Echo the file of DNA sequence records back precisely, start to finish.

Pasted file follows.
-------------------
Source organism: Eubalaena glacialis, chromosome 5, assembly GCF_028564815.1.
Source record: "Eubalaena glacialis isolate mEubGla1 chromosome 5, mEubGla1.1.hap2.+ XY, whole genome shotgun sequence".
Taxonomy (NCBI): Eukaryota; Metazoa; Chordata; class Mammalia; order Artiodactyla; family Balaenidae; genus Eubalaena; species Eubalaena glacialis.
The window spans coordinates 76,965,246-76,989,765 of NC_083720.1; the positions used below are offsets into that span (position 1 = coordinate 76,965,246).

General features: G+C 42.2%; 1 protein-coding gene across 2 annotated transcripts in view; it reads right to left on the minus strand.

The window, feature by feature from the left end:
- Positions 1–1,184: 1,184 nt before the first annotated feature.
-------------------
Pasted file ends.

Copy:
Source organism: Eubalaena glacialis, chromosome 5, assembly GCF_028564815.1.
Source record: "Eubalaena glacialis isolate mEubGla1 chromosome 5, mEubGla1.1.hap2.+ XY, whole genome shotgun sequence".
Taxonomy (NCBI): Eukaryota; Metazoa; Chordata; class Mammalia; order Artiodactyla; family Balaenidae; genus Eubalaena; species Eubalaena glacialis.
The window spans coordinates 76,965,246-76,989,765 of NC_083720.1; the positions used below are offsets into that span (position 1 = coordinate 76,965,246).

General features: G+C 42.2%; 1 protein-coding gene across 2 annotated transcripts in view; it reads right to left on the minus strand.

The window, feature by feature from the left end:
- Positions 1–1,184: 1,184 nt before the first annotated feature.